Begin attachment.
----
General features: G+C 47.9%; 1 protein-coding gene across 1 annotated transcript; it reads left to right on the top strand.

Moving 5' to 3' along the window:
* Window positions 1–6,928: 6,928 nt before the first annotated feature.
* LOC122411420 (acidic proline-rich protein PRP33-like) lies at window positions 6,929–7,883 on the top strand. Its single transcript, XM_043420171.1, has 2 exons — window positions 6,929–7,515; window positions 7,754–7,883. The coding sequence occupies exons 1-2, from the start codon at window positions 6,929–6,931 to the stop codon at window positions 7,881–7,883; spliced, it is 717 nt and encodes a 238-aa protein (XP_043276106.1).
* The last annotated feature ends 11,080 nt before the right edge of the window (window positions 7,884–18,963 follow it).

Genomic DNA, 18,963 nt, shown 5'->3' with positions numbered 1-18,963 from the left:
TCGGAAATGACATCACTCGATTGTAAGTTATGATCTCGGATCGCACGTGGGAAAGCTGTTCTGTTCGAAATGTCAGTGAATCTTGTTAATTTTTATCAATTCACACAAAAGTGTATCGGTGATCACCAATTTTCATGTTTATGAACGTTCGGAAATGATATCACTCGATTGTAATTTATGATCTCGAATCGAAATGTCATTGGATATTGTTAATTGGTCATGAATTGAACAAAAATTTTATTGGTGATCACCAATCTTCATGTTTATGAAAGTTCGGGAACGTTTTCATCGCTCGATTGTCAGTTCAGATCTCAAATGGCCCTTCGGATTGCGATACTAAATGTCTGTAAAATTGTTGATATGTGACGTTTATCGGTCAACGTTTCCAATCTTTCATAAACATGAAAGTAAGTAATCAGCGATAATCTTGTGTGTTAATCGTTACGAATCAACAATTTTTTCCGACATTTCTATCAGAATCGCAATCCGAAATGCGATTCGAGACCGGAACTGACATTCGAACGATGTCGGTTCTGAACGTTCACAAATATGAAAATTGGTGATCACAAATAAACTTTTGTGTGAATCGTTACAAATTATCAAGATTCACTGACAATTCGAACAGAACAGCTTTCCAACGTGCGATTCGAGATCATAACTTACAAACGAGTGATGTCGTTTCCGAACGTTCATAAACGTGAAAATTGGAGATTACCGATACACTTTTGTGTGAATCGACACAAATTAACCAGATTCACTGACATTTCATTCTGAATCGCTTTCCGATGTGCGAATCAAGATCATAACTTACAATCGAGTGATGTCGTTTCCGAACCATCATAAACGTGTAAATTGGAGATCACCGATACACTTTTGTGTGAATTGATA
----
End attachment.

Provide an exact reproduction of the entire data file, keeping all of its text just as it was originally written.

General features: G+C 47.9%; 1 protein-coding gene across 1 annotated transcript; it reads left to right on the top strand.

Moving 5' to 3' along the window:
* Window positions 1–6,928: 6,928 nt before the first annotated feature.
* LOC122411420 (acidic proline-rich protein PRP33-like) lies at window positions 6,929–7,883 on the top strand. Its single transcript, XM_043420171.1, has 2 exons — window positions 6,929–7,515; window positions 7,754–7,883. The coding sequence occupies exons 1-2, from the start codon at window positions 6,929–6,931 to the stop codon at window positions 7,881–7,883; spliced, it is 717 nt and encodes a 238-aa protein (XP_043276106.1).
* The last annotated feature ends 11,080 nt before the right edge of the window (window positions 7,884–18,963 follow it).

Genomic DNA, 18,963 nt, shown 5'->3' with positions numbered 1-18,963 from the left:
TCGGAAATGACATCACTCGATTGTAAGTTATGATCTCGGATCGCACGTGGGAAAGCTGTTCTGTTCGAAATGTCAGTGAATCTTGTTAATTTTTATCAATTCACACAAAAGTGTATCGGTGATCACCAATTTTCATGTTTATGAACGTTCGGAAATGATATCACTCGATTGTAATTTATGATCTCGAATCGAAATGTCATTGGATATTGTTAATTGGTCATGAATTGAACAAAAATTTTATTGGTGATCACCAATCTTCATGTTTATGAAAGTTCGGGAACGTTTTCATCGCTCGATTGTCAGTTCAGATCTCAAATGGCCCTTCGGATTGCGATACTAAATGTCTGTAAAATTGTTGATATGTGACGTTTATCGGTCAACGTTTCCAATCTTTCATAAACATGAAAGTAAGTAATCAGCGATAATCTTGTGTGTTAATCGTTACGAATCAACAATTTTTTCCGACATTTCTATCAGAATCGCAATCCGAAATGCGATTCGAGACCGGAACTGACATTCGAACGATGTCGGTTCTGAACGTTCACAAATATGAAAATTGGTGATCACAAATAAACTTTTGTGTGAATCGTTACAAATTATCAAGATTCACTGACAATTCGAACAGAACAGCTTTCCAACGTGCGATTCGAGATCATAACTTACAAACGAGTGATGTCGTTTCCGAACGTTCATAAACGTGAAAATTGGAGATTACCGATACACTTTTGTGTGAATCGACACAAATTAACCAGATTCACTGACATTTCATTCTGAATCGCTTTCCGATGTGCGAATCAAGATCATAACTTACAATCGAGTGATGTCGTTTCCGAACCATCATAAACGTGTAAATTGGAGATCACCGATACACTTTTGTGTGAATTGATA